A New York Times article discusses some designers’ call to simplify technology. These people claim:
There is too much needless complexity in the world, he argues. Technology, which was supposed to make our lives easier, has taken a wrong turn. In 20 years we’ve gone from the simplicity of MacPaint to Photoshop. While the first fostered a creative explosion, the second gave birth to an industry of how-to books and classes. And such complexity is commonplace, Dr. Maeda says. Despite the lip service paid to “ease of use,” “plug and play,” and “one-click shopping,” simplicity is an endangered quality in the digital world, he adds, and it is time to break free from technology’s intimidating complexity.
And of course they mention Microsoft Windows. I see their point, but they offer a tired argument. Can you do all the things with MacPaint that you can do with Photoshop? Of course not. PhotoShop (or Word, Windows, etc.) may have a zillion features, but these are programs with lots of users with very different needs. Sure, any individual user may only use a small subset of a program’s features, but there’s a group that needs every feature that’s been included. Contrary to what these folks imply, we aren’t just making things more complex for its own sake.
This morning I took my camera in the car on my way to work, hoping to snap photos of waving man. Considering I see him at most maybe once a month, the chances were slim. But lo and behold, I did pass him this morning. But I had to turn around and come past him again in order to get photos. He didn’t seem to realize it was the same car that had passed the other way a minute before, and if he noticed me snapping photos as I passed somewhat slowly, it didn’t stop him from waving.
Amazingly, I managed to get a couple of decent photos and not crash my car.
Since I titled a recent post “Office Snacks of Mass Destruction,” I thought I’d investigate the use of the term “X of mass destruction.” A Google search for the phrase “of mass destruction” excluding the words “weapons” and “weapon” returns 41K+ results. Guess it’s an official cliché now. Glad to see I’m such a cutting edge trendsetter.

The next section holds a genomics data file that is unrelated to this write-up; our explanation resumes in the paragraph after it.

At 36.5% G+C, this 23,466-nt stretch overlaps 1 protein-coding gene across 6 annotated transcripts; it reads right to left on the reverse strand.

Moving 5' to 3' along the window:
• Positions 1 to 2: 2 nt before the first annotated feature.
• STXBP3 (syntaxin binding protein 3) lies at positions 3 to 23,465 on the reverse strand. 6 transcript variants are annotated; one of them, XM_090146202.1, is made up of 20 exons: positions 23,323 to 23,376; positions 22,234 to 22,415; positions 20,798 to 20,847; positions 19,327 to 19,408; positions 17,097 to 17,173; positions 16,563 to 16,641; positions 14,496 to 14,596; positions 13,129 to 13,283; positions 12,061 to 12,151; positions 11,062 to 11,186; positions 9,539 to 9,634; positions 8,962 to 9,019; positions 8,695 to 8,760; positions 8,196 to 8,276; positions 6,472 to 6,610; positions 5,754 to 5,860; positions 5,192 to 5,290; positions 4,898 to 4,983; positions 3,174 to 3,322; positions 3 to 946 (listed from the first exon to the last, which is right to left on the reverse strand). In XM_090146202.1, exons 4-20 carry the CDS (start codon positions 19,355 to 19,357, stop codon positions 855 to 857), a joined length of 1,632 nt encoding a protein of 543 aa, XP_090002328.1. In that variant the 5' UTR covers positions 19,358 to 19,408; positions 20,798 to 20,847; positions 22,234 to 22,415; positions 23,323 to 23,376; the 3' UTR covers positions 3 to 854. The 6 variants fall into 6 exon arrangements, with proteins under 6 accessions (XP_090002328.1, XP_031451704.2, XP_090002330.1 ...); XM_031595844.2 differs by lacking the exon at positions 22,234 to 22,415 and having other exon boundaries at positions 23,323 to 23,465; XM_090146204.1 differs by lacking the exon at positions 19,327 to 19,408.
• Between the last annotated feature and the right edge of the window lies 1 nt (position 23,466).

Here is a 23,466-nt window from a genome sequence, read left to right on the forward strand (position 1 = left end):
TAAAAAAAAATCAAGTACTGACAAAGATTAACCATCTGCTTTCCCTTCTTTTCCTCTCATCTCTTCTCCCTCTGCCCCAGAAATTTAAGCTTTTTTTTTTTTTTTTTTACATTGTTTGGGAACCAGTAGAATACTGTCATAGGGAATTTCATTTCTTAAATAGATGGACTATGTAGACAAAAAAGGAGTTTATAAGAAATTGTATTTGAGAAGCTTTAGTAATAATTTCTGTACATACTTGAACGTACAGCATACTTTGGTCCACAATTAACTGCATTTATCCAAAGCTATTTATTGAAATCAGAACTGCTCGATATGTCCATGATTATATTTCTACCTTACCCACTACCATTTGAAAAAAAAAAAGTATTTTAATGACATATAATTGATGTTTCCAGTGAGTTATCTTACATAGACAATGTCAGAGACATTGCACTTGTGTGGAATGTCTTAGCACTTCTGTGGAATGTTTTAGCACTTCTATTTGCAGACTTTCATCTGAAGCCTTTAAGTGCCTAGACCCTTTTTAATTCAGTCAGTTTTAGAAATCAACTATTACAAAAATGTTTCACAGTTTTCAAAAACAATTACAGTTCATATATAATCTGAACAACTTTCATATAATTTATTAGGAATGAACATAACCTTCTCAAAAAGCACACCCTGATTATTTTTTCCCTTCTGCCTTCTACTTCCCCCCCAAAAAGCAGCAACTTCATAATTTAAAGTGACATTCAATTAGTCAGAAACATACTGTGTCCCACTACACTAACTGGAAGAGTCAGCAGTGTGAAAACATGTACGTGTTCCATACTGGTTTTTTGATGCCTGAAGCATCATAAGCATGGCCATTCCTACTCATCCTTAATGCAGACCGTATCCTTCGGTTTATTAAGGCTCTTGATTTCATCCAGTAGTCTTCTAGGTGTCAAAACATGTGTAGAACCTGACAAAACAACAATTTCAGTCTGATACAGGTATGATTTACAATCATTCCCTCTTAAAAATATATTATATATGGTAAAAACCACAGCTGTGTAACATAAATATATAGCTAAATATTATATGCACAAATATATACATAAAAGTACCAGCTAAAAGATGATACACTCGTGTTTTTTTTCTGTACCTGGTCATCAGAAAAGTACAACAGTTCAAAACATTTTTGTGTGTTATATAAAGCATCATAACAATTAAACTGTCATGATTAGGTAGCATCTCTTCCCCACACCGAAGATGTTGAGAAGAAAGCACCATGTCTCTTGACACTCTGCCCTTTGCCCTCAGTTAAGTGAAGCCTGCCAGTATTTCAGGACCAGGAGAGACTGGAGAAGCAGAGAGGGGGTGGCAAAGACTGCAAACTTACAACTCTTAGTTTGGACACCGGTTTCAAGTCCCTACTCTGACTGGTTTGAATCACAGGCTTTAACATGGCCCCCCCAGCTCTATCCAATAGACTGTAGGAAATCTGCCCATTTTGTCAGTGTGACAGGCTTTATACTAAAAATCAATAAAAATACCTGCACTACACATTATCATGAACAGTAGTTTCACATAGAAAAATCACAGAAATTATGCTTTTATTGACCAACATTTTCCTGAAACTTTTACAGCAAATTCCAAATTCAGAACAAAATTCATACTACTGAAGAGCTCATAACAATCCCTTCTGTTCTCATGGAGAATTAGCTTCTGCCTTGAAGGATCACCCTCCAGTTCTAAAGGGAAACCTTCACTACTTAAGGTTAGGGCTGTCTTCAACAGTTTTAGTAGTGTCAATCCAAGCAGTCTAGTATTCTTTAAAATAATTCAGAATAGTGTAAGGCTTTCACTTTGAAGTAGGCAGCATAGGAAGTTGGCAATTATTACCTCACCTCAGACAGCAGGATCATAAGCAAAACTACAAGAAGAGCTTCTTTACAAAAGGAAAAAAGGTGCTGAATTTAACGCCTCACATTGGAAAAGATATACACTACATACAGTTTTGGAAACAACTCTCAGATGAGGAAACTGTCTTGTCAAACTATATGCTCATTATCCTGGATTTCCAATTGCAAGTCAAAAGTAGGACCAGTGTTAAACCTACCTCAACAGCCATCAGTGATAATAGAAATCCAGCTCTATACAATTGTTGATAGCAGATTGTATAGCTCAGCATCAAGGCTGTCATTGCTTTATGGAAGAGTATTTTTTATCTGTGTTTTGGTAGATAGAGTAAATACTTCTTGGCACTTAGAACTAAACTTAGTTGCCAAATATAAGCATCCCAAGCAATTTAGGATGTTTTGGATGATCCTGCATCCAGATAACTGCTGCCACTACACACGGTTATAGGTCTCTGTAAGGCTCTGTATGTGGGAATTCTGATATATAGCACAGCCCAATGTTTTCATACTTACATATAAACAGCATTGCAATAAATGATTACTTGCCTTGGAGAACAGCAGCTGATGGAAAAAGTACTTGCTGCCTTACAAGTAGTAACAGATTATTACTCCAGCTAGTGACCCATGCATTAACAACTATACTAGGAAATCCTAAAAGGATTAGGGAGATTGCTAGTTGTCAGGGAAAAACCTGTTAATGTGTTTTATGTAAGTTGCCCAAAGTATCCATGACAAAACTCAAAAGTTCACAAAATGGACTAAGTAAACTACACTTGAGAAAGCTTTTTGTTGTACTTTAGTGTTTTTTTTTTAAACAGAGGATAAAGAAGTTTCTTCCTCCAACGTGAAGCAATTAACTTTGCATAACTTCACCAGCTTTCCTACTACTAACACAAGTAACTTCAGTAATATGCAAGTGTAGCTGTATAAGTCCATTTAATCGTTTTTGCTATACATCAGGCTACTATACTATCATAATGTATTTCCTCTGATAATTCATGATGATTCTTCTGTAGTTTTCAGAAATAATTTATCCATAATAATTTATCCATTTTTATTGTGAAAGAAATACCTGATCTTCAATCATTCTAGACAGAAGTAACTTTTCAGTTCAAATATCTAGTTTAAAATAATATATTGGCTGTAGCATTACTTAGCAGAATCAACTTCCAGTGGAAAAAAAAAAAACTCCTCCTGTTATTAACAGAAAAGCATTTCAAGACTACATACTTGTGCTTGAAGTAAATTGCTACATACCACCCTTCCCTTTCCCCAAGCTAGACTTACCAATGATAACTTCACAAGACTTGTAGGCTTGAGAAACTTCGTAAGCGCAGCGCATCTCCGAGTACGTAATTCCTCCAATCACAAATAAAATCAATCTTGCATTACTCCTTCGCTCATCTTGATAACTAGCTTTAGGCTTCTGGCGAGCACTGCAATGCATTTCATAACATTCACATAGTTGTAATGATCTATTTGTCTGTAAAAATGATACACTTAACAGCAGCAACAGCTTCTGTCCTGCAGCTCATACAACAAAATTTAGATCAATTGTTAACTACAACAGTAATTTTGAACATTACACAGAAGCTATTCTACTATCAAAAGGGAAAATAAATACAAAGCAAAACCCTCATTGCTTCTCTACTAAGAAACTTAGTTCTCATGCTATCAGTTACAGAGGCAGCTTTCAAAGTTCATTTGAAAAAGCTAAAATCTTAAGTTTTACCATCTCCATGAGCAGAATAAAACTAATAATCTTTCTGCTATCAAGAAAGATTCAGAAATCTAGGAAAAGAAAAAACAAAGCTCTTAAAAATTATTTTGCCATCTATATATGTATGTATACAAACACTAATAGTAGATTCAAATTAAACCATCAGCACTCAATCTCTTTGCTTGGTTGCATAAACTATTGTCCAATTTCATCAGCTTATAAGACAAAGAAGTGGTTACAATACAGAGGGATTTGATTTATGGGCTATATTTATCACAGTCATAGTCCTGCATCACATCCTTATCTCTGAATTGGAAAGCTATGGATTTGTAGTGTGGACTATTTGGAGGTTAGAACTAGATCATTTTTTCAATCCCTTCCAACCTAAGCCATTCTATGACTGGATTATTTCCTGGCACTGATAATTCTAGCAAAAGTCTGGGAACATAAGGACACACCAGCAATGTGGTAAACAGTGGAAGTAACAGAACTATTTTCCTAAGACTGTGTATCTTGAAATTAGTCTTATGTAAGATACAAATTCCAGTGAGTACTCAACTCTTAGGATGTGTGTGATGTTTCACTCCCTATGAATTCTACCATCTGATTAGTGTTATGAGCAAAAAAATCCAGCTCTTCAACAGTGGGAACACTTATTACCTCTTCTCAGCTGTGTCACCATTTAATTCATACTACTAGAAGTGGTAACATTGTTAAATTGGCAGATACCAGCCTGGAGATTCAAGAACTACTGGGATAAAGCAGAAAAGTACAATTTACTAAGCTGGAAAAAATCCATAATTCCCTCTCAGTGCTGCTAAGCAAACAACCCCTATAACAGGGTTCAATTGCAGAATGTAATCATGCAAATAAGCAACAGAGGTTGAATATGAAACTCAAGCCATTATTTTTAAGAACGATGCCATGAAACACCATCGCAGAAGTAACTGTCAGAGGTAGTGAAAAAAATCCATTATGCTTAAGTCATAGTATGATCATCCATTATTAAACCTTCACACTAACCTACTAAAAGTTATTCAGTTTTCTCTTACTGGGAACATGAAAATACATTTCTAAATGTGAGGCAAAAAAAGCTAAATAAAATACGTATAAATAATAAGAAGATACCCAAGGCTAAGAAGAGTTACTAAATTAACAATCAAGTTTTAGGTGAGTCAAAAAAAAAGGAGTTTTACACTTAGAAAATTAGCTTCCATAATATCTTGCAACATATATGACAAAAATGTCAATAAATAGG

Some highlights of the search results:
Tonight I used three types of toxic insecticides: aerosol spray that shoots the Jet Of Death© 20 feet to kill the wasps that have built nests around the eaves of our house and some stuff that mixes with water from the garden hose to kill bugs that have attacked some shrubs in our yard. In the course of putting up the extension ladder in order to reach the wasps, I discovered–the painful way–a new fire ant bed and used the third chemical to wage the next battle in that unending war.
For the second time this week, someone has burned popcorn in the microwave at work. To my knowledge no corporate drone in America has ever succeeded in popping microwave popcorn at work without, at best, sickening their coworkers with the smell, and at worst causing the building to be evacuated. At least the fire alarm makes a nice break.
One of the shortcuts on my drive to work is on a street that runs next to a residential area. This street doesn’t get a lot of traffic and I often see the residents of the neighborhood out walking and jogging along the street. But there’s one man who always brings a smile to my face when I occasionally see him.
I call him, without much creativity, ‘waving man.’ As he takes his morning walk through the neighborhood, he waves heartily at every passing car, and if you wave back he waves more vigorously and bows. Based on the bowing I saw the other day when I followed a couple of other cars down the street, it looks like other drivers are as familiar with him as I am. He’s always a refreshing site on my otherwise boring commute.
One of the issues on the local ballot this coming weekend is a proposal to create a new county hospital district [PDF link]. This morning, the local TV news played a short report about a group that opposes the district. The group’s sole argument against it, at least according to the very short report, is that they oppose having to pay more taxes. I have no patience for this argument as it has little or no intellectual basis. Give me an argument that you think the current system works well enough, that you oppose paying for public health care, anything besides simply the fact that you don’t want a new tax.